Advances in cancer care and delayed childbearing have yielded increasing numbers of cancer patients for whom fertility-preserving treatment options are a priority. Communicating the fertility implications of radiation therapy and other cancer treatments should be standard practice at the time of diagnosis.
Advances in cancer treatment and reproductive technology have expanded the options for young women with cancer who wish to preserve their childbearing options, and young women with cancer are now routinely counseled about the fertility implications of cancer and its treatment. More than 80% of children with cancer and 85% of those who are adolescents or young adults (AYA) during their cancer journey will survive.
Of the anticipated 110,070 American women with new gynecologic cancer diagnoses this year, approximately 21% of them will be premenopausal at the time of diagnosis — younger than 40 years, typically.
Gynecologic cancer treatment paradigms
“Looking at cervical cancer specifically, 43% are younger than 45 years old,” said Nathalie D. McKenzie, MD, MSPH, an award-winning gynecologic oncologist at Florida Hospital Gynecologic Oncology, Florida Hospital Cancer Institute, in Orlando, Florida. “These women are also typically diagnosed at younger age — during those reproductive years.”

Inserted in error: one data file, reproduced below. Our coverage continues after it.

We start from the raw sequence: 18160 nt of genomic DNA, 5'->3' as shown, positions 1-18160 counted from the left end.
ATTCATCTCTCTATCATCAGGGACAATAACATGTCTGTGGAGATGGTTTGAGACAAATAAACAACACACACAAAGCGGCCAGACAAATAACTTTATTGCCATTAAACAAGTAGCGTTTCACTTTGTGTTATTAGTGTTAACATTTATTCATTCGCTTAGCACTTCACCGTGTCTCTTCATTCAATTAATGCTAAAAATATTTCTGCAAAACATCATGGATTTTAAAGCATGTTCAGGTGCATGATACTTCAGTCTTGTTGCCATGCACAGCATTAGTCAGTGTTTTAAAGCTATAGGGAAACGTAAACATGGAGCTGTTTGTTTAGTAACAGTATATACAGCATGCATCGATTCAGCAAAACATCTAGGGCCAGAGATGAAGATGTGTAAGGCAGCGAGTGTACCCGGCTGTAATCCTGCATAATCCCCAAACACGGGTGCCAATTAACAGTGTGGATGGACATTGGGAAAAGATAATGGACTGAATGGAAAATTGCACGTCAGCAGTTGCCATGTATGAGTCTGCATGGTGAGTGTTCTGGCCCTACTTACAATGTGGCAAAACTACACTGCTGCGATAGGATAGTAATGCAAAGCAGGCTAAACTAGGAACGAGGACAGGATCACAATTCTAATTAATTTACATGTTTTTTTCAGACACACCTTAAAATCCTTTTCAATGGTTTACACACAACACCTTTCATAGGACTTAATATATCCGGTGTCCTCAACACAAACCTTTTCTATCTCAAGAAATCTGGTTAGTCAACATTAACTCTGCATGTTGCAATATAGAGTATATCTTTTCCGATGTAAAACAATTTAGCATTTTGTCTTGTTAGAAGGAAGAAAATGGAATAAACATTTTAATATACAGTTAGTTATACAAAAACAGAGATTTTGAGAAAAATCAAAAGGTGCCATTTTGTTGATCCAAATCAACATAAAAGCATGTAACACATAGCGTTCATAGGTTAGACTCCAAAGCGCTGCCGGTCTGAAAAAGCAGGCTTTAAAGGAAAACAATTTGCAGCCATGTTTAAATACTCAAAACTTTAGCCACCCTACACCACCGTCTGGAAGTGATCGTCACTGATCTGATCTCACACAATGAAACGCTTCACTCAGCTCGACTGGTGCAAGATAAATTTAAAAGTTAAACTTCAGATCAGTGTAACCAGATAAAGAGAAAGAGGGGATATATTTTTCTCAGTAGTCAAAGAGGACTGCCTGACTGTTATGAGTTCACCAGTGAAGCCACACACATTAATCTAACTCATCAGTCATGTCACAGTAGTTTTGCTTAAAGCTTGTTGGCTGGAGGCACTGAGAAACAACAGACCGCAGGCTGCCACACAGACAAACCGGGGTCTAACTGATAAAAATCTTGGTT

Those figures, combined with increasing numbers of women who opt to wait until later in adulthood to have children, mean that a growing number of women receive a cancer diagnosis before they have had children, Dr McKenzie noted.
But treatment strategies can profoundly diminish survivors' opportunities for childbearing and young women survivors have lower birth rates than do other women. Radiotherapy is associated with lower rates of female AYA cancer survivors who give birth (10%) than those who receive chemotherapy alone (18%) or surgery alone (44%).
These trends forced changes in gynecologic cancer treatment paradigms, which traditionally had involved sterilizing treatments such as radiation fields that involved ovaries or the uterus, potentially inducing premature menopause. Patients value fertility counseling and there is evidence that it can reduce patients' later levels of regret and dissatisfaction, improving quality of life.
There are not yet widely used, validated questionnaires to guide oncofertility discussions but the American Society of Clinical Oncology (ASCO) and other national organizations recommend such patient/clinician discussions as well as fertility referrals and consultations for patients of reproductive age at the time of diagnosis, “when all potential options can be discussed with the patient,” Dr McKenzie said.